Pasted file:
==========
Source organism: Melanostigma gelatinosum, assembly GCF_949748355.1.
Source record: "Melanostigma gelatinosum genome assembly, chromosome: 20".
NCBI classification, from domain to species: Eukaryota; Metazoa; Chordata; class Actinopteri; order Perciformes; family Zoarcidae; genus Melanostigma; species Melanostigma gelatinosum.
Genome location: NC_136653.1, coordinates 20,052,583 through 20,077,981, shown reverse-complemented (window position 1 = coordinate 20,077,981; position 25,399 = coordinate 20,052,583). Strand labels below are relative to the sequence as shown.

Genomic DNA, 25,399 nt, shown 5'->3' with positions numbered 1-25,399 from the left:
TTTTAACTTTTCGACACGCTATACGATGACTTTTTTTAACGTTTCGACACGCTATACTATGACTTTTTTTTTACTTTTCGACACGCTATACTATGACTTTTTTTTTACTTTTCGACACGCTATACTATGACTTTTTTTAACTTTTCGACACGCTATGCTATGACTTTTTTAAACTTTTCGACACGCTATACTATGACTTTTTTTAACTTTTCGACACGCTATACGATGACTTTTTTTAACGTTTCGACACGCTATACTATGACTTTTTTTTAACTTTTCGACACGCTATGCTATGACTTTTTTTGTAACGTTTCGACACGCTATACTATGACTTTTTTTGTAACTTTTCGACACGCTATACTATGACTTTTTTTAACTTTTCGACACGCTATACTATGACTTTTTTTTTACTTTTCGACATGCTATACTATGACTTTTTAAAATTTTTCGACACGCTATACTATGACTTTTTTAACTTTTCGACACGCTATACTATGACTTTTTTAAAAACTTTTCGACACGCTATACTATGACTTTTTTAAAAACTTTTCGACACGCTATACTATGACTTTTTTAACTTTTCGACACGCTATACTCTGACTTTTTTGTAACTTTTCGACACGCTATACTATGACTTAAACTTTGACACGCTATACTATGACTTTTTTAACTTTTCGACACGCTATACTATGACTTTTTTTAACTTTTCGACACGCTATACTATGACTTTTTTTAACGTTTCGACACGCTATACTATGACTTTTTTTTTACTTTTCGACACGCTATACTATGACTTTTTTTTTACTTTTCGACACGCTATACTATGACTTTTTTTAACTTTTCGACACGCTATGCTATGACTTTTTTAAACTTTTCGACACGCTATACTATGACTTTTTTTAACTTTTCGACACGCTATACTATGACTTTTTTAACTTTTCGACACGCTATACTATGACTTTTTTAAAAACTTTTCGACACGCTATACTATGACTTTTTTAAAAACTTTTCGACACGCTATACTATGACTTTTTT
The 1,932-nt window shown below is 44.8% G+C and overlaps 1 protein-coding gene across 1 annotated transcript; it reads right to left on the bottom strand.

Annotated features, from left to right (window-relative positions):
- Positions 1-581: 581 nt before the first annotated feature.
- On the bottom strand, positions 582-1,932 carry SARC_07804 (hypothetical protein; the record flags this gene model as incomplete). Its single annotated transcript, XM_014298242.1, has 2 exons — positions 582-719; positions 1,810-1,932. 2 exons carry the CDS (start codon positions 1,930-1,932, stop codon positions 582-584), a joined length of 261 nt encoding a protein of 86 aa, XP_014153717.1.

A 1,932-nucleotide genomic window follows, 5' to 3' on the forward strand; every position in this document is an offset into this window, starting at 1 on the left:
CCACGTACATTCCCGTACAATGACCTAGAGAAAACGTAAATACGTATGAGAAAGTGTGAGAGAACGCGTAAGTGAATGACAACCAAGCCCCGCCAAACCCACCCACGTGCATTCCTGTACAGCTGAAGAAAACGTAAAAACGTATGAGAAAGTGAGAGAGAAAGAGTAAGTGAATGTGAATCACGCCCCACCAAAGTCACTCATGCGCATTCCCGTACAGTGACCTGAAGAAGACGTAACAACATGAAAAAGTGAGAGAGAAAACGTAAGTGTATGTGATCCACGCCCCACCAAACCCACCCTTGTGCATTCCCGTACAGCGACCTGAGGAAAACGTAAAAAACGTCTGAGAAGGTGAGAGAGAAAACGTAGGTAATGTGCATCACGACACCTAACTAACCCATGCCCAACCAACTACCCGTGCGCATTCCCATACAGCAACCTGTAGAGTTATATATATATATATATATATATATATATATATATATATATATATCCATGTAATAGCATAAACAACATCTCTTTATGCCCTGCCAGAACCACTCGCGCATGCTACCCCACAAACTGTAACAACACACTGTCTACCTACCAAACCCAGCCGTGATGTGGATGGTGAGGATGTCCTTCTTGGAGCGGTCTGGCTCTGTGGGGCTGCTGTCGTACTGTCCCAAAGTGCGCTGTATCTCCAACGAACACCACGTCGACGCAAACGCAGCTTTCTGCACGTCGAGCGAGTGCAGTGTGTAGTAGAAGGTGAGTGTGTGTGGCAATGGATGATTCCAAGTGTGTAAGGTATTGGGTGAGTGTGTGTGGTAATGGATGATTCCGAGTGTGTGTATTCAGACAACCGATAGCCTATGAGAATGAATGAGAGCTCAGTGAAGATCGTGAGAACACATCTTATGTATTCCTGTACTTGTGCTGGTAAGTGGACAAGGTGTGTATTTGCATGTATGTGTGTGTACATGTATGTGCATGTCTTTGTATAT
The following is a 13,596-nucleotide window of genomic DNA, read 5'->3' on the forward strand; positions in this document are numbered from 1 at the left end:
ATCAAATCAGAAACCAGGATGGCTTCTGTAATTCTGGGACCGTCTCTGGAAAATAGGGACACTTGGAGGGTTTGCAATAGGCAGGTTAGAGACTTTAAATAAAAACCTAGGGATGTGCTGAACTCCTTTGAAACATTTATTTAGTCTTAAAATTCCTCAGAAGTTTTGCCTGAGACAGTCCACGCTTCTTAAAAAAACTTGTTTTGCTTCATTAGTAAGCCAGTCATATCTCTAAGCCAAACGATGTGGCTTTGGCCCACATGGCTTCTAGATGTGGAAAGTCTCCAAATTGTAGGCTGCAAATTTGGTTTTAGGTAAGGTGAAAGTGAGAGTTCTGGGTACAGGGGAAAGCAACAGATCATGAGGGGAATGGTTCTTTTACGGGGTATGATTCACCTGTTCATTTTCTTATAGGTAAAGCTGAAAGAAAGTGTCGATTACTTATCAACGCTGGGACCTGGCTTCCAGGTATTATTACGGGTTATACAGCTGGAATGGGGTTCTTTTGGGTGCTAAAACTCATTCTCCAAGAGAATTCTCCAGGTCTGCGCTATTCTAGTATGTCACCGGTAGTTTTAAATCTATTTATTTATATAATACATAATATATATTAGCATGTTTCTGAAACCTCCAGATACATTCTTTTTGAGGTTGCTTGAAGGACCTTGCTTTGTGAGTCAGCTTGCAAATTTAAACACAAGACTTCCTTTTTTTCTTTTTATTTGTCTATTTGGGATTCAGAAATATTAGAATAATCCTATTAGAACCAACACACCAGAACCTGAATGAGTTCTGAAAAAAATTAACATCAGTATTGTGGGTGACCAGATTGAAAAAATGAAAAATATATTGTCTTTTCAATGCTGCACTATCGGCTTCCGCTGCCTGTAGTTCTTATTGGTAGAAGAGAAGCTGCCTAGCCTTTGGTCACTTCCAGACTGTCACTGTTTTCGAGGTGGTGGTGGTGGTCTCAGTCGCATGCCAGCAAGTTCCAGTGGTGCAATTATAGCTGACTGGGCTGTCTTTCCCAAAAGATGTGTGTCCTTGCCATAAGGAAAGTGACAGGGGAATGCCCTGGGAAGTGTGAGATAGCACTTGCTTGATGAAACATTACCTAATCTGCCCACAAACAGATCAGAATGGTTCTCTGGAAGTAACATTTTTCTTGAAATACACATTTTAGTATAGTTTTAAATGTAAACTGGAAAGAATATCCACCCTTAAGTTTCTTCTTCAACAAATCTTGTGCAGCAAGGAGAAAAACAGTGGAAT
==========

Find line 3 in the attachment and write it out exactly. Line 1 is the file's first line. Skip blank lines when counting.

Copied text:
NCBI classification, from domain to species: Eukaryota; Metazoa; Chordata; class Actinopteri; order Perciformes; family Zoarcidae; genus Melanostigma; species Melanostigma gelatinosum.